Is it fair to say, First Minister, that, if the deep dive on agriculture, which is possibly the most contentious and probably the most important area for Wales, has gone quite well so far, that this process of working to frameworks is an encouraging one? It seems to me that those remarks you've made are in sharp contrast to your very binary position—and, in fairness, you could argue that it's binary from the UK Government's point of view as well—over the whole business of clause 11.
Well, I have to say that the discussions about common frameworks have been fairly new. Some months ago, there was no suggestion that there were discussions on common frameworks. I welcome the fact that those discussions are taking place. The true test, of course, of the process will be whether the UK Government accept that the frameworks should be agreed or whether we are in effect helping to shape the framework that the UK Government will put in place. Clearly, our position is quite clear, and that is that this should be a joint exercise leading to a joint outcome.
So, there are two stages then. In terms of the policy content in the initial framework—for instance, whether direct subsidies would be paid to farmers—you'd expect agreement on that from all the administrations involved so that then becomes the common position. And then any governance of the framework beyond that is done as shared governance. Would that be a fair description of what you're after? So, there are two stages that both need to be agreed, really. Otherwise, you don't think the powers that otherwise would come to Wales should be given up.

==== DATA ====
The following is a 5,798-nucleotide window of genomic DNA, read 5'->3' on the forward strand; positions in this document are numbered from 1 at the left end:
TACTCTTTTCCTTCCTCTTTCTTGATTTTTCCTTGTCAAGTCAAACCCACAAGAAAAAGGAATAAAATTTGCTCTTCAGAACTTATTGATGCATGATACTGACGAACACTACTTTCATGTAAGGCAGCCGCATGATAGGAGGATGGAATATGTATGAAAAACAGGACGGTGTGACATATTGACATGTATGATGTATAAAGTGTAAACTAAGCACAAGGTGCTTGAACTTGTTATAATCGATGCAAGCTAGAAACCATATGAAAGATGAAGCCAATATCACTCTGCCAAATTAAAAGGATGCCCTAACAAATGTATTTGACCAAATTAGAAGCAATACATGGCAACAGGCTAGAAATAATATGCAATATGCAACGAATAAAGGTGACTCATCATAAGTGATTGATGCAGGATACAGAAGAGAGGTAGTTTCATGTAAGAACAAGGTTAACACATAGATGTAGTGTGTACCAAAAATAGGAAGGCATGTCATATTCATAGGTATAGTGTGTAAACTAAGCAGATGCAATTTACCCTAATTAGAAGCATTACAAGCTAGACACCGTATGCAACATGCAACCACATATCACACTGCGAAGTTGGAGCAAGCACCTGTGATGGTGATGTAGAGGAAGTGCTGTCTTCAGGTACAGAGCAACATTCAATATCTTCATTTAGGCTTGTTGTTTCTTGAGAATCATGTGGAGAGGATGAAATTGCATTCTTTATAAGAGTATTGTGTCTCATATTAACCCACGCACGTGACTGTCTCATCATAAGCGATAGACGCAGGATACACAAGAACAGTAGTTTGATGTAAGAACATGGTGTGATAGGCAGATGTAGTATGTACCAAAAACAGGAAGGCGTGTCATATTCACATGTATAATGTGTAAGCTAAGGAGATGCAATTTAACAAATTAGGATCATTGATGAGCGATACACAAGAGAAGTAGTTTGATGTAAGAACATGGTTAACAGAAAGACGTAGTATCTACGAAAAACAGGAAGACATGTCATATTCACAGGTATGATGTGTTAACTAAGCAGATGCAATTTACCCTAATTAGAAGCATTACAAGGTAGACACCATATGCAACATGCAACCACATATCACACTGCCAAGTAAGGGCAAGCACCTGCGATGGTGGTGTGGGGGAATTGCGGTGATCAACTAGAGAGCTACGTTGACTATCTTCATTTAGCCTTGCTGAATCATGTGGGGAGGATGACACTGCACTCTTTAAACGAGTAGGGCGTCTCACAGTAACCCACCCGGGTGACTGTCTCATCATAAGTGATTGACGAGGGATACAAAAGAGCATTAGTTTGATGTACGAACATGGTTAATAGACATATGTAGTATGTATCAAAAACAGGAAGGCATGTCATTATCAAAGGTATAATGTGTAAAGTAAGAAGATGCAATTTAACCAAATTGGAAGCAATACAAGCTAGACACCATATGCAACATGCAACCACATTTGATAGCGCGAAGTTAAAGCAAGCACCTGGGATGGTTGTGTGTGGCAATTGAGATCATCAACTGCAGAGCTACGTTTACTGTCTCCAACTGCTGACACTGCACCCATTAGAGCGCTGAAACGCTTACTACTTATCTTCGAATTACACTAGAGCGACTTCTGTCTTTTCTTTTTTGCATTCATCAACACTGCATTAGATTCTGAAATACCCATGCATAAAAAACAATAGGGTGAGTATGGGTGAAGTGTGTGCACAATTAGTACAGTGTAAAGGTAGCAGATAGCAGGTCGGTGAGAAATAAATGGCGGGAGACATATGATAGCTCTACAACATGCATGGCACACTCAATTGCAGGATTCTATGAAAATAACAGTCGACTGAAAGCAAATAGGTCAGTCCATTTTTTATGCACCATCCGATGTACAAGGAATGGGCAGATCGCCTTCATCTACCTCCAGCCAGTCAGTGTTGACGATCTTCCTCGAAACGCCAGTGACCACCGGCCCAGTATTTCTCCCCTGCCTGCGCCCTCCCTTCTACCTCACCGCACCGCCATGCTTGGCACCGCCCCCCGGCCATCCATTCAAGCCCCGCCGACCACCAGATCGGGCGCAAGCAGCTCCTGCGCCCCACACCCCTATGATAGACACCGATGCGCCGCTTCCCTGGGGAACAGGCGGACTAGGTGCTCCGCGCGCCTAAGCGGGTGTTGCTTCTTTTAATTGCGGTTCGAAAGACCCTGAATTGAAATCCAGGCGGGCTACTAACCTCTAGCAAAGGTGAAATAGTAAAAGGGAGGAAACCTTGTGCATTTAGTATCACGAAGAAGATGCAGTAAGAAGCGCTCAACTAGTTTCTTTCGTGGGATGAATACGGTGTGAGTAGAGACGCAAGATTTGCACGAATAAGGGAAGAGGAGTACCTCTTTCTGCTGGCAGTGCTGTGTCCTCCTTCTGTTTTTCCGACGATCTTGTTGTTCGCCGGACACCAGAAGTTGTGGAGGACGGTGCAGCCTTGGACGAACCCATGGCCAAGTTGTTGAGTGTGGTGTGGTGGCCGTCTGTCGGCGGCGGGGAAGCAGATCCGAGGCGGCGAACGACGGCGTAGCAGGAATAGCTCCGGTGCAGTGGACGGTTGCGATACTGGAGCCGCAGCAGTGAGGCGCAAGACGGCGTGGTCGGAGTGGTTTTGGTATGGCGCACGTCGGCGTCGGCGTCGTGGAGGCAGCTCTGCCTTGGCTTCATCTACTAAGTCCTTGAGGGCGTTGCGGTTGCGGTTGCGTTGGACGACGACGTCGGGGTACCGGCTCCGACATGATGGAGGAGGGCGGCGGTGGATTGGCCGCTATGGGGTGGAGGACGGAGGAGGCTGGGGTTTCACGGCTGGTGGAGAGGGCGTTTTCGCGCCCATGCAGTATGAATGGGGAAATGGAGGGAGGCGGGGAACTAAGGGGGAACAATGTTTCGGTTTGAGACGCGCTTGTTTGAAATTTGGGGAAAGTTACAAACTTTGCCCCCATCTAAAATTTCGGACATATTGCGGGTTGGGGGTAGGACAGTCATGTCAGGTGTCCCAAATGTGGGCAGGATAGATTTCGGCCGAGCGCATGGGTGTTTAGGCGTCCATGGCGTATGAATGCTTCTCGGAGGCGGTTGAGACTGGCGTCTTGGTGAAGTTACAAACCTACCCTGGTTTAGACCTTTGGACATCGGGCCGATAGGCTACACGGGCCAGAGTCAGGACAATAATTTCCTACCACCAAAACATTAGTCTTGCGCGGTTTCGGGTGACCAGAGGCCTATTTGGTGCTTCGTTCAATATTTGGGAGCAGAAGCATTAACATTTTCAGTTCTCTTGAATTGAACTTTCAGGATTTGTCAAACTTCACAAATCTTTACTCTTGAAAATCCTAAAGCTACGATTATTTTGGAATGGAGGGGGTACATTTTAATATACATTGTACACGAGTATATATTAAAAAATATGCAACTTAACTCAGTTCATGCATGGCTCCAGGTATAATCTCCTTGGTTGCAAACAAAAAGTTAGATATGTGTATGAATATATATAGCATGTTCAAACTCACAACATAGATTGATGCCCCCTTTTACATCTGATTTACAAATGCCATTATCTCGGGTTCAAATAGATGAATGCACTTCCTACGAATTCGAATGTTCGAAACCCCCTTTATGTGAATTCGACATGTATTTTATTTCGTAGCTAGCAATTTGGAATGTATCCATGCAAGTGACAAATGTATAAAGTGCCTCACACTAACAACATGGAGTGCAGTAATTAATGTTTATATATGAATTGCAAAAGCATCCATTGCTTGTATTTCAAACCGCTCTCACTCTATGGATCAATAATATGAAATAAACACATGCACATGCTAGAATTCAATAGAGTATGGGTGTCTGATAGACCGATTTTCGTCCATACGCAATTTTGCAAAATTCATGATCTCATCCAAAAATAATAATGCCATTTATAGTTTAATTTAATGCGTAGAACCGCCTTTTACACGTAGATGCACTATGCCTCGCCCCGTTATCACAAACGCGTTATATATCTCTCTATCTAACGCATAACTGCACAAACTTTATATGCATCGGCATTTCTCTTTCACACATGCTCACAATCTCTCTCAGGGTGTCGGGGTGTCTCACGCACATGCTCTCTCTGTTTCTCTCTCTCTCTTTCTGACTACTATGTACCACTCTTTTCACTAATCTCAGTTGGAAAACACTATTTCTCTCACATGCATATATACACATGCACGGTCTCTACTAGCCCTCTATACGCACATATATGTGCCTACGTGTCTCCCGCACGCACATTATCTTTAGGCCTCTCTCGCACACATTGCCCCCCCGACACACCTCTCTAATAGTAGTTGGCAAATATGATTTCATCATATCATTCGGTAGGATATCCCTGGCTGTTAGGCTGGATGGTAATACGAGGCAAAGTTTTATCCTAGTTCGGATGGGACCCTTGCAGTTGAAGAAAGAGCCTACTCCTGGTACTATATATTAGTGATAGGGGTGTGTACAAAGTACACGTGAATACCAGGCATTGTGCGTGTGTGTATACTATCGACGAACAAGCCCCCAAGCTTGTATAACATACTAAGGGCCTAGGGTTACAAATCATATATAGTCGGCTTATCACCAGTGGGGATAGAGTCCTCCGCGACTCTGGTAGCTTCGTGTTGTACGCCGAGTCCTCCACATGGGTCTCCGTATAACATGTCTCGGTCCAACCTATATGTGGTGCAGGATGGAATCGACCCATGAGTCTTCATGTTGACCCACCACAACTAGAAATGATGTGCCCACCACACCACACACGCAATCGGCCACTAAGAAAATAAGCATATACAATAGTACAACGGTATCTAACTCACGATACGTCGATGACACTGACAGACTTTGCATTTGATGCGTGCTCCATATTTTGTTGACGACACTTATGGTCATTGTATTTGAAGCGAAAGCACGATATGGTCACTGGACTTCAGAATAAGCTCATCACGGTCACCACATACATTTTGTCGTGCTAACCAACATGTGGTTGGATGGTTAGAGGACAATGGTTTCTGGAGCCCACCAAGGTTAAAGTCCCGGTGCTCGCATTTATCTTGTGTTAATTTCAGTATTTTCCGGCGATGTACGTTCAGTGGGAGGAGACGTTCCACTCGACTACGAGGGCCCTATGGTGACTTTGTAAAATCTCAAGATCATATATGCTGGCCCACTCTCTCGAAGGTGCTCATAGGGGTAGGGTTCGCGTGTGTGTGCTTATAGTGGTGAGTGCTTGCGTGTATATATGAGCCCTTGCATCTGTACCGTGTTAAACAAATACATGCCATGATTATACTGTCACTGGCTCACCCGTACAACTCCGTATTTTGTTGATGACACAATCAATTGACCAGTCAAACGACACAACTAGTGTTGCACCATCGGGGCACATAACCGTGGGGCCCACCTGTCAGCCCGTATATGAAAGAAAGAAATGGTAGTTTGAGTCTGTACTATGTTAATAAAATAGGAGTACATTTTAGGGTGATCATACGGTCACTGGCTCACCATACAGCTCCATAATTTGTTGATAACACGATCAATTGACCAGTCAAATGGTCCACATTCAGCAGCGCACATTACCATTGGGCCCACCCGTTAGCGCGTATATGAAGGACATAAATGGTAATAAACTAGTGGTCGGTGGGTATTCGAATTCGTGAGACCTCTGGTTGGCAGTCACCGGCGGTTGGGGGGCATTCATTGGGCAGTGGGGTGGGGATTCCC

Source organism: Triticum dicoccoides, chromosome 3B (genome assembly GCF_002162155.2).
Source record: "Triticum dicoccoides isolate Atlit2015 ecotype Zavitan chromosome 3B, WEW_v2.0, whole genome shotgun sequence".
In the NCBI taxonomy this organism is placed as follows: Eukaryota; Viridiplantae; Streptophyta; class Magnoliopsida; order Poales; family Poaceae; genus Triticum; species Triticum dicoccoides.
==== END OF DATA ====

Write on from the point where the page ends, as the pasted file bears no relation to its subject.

The balance has to be struck between creating commonality, to ensure that we don't get market distortion within the UK, and flexibility, as we have now, where each Government is able to operate autonomously but within a common agreed framework, in effect creating state aid rules for farming, for agriculture, which I think is a good thing. We do need to have rules that everybody plays by. We can't be in a situation where there are no rules at all within the single market of the UK. That's one thing.
The difficult issue is the pot of money. At the moment, that money comes from the EU. How will farming be funded when we leave? Funding us through the Barnett formula would result in, I think, off the top of my head, a cut of about 70 per cent to the Welsh farming budget. Now, that clearly wouldn't be acceptable. So, a method has to be found of creating a discrete pot of money that's there for farming—what's being paid under the common agricultural policy now—and that money allocated in the same way as it has been in the past. That money would have to be ring-fenced for agriculture; it couldn't be used for anything else because it would be there for a particular purpose. That's something that certainly I'd be prepared to sign up to.
But the great danger is that we end up with a situation where we've agreed a framework, but then we get into a dispute about how much money and how that money is then distributed around the UK. There is a way around that along the lines that I've just suggested, but distributing it through Barnett wouldn't work.
Okay. There's a lot of policy detail there that I realise is very important. From a constitutional point of view, do you think—and perhaps your officials have a view as well—? Is Whitehall creeping towards an understanding of what shared governance requires? Because it's not exactly a revolutionary principle in decentralised and federal states around the world. You know, you will often see columns: one of them will be shared governance. I don't get the impression this is fully grasped in Whitehall, but I don't want to lead too much; I'd like your view.